PT Blog

High Growth Forecast for High Performance Plastics

While not entirely unanticipated, high performance plastics are expected to grow at a pretty hefty annual rate.  Dublin-based Markets & Research (U.S. office in N.Y.) has just released High Performance Plastics Market – Global Forecast to 2026, which projects this market will reach $35.27 billion, with a CAGR of 9.3% from 2016 to 2026.

Also not surprising: the prime factor driving such growth is the increased demand for manufacturing interior and exterior components in the automotive and aerospace industries due to superior mechanical properties, chemical resistance, and high-heat stability of high-performance plastics. Still, the study cites the high manufacturing cost of high-end plastics as one restraining factor for this market.

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Trend to Watch: Making Robots Safer Around People—Without Sacrificing Performance

So-called “collaborative” robots, or “cobots,” have captured the imagination of a number of plastics processors who are looking for automation that can operate safely in close proximity to human workers and doesn’t have to be locked away behind “hard” guarding. However, these cobots are often compared unfavorably with standard robots in terms of significantly lower speed and payload capacity.

From what I’ve seen at recent trade shows, a potentially significant trend to keep an eye on is suppliers of conventional robots making their units “collaborative”—i.e., safe—without sacrificing high speed and load-carrying capacity (see previous reports here, here, and here). One supplier that recently showed off this capability at April’s Automate show in Chicago is Staubli North America, Duncan. S.C. At the show, Staubli showed off its new TX2 six-axis articulated robots (which also were featured at K 2016 in Dusseldorf). In an interview, Sebastien Schmitt, Robotics Div. Manager, explained to me the significance of this new robot series in terms of five levels of Man-Robot Collaboration (MRC):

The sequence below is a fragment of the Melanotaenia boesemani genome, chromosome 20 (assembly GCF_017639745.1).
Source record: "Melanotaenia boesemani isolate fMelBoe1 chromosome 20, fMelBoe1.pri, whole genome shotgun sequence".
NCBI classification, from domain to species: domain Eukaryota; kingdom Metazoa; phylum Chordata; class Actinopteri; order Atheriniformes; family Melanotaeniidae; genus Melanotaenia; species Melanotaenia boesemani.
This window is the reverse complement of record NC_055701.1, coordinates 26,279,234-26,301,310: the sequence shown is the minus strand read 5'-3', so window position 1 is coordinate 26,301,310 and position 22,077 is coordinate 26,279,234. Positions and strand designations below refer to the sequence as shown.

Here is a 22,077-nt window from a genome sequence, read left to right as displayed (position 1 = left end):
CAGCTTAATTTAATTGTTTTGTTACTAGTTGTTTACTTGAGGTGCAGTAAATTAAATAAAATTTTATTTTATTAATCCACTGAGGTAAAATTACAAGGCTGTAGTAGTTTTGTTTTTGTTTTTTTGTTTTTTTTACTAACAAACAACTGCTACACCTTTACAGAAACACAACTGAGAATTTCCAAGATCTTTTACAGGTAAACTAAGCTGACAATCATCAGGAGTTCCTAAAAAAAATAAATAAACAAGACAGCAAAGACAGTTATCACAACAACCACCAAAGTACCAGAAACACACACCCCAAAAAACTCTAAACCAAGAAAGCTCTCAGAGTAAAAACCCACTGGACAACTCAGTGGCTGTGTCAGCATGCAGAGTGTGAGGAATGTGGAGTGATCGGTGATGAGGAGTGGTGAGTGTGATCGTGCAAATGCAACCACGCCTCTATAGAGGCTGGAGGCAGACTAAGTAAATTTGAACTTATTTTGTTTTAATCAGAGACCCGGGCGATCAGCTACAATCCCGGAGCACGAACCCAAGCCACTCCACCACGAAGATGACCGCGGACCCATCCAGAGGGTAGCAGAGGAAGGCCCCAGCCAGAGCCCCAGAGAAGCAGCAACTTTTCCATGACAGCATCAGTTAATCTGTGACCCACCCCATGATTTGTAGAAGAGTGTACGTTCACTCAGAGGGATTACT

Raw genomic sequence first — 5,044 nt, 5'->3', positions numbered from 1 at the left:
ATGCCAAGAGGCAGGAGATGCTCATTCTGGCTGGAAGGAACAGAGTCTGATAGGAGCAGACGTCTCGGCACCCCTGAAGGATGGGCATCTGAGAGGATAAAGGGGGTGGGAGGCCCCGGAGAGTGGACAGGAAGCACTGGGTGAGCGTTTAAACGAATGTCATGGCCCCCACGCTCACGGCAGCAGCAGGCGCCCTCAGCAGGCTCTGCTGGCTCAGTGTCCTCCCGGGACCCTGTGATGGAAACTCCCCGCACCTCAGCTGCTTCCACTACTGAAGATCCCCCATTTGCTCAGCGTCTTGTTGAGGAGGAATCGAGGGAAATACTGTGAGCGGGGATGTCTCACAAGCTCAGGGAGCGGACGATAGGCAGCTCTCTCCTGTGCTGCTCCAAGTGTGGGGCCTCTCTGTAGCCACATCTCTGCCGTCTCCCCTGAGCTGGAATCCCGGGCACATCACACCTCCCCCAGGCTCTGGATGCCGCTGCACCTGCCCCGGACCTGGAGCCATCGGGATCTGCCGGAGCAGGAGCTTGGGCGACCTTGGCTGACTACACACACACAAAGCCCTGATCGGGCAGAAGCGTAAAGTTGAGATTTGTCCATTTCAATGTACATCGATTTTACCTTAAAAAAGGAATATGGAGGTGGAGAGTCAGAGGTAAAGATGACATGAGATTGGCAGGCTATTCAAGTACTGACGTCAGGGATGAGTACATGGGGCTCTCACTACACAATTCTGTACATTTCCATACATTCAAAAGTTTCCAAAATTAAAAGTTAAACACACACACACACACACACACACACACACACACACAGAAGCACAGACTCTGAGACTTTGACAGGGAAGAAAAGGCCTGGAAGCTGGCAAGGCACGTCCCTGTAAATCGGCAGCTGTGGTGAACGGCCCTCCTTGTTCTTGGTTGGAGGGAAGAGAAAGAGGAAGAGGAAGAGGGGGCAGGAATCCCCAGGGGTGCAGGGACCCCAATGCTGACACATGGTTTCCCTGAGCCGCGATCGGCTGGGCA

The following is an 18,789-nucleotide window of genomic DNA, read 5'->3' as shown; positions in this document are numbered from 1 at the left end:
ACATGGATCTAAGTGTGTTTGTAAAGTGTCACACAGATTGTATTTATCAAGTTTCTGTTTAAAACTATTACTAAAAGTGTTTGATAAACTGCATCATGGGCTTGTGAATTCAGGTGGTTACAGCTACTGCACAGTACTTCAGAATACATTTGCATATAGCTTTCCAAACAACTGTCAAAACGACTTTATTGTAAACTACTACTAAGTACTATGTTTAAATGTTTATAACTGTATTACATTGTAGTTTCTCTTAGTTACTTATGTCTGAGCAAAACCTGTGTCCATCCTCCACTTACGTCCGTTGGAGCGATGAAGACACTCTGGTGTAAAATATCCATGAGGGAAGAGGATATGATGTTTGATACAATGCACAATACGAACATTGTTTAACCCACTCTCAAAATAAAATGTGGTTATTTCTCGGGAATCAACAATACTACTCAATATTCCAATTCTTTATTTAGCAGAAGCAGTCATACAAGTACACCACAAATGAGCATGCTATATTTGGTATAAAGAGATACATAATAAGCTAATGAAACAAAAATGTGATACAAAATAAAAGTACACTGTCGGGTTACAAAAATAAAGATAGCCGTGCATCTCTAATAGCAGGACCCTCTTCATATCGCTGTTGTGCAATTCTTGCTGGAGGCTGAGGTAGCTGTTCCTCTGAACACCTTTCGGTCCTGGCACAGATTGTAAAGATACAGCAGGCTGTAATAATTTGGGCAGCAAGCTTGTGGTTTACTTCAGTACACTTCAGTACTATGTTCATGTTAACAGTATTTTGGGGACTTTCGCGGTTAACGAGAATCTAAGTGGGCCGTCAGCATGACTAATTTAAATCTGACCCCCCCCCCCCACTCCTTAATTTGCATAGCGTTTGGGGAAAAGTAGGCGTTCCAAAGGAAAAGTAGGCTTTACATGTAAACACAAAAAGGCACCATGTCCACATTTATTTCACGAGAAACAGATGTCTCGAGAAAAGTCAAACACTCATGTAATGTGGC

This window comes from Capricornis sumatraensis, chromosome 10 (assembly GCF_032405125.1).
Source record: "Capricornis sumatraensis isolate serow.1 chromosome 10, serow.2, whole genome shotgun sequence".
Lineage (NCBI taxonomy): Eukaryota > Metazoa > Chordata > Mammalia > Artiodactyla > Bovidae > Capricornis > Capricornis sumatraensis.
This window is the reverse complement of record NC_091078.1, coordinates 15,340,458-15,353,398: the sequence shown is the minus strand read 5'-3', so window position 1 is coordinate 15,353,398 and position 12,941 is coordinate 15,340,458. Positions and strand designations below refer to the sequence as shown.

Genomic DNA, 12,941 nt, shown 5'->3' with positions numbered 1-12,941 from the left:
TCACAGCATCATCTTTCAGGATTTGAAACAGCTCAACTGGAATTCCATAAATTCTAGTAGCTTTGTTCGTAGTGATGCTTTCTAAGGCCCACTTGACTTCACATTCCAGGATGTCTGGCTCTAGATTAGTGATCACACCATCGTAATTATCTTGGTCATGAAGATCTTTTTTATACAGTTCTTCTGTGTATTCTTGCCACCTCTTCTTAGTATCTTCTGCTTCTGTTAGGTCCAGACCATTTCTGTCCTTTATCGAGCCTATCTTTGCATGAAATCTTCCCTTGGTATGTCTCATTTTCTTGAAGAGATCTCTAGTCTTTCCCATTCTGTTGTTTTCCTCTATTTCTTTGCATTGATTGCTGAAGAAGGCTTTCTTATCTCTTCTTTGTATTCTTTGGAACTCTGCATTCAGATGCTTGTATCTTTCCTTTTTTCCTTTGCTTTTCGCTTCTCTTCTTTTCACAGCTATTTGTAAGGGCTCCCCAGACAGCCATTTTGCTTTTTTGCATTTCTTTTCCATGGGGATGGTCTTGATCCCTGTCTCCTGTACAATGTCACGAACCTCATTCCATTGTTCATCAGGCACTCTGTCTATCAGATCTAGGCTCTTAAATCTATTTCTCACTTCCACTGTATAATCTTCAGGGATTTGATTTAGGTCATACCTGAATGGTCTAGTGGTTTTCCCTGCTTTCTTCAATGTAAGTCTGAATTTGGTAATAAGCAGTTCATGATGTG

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Scientists at Houston-based Rice University and Ben-Gurion University of the Negev (BGU) have discovered that laser-induced graphene (LIG) is a highly effective antifouling material, and when electrified, a bacteria zapper.

Rice University’s Jamed Tour developed LIG—a spongy version of graphene (the single-atom layer of carbon atoms)—three years ago by partially burning through an inexpensive polyimide sheet with a laser, which turned the surface into a lattice of interconnected graphene sheets.

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What’s in the Pipeline of New Compounding Machinery Developments at Farrel Pomini

I reported recently on my visit to the brand-new headquarters of Farrel Pomini in Ansonia, Conn., for the grand opening of the facility in April. The grand opening event included presentations summarizing the latest technical developments in Continuous Mixers and Compact Processors:

• As reported previously, the company is actively investigating new opportunities in compounding biopolymers such as PLA. Farrel Pomini equipment is seen as appropriate because of its “gentle” treatment such sensitive polymers, with low shear and short residence times.

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Teknor Apex Reveals More on Novel Nylon Family

Earlier this month, Teknor Apex announced the recasting of its former Nylon Div. as the new Engineering Thermoplastics (ETP) Div. The move is linked to the company’s March 2016, acquisition of German custom compounder Plastic-Technologie-Service (PTS). I had the opportunity to speak with Mike Roberts, v.p. in charge of the new ETP who clarified some details on the initial product launch in North America.

The ETP unit will globalize a wide range of engineering thermoplastics technologies developed in Europe, which were previously not widely available in the Americas or Asia. Founded in 1986, PTS has a portfolio of more than 700 commercial ETP products based on nine major technological platforms and resins. Included are a variety of nylons, PBT, PC, PC/ABS, other blends, TPEs, and TPVs.

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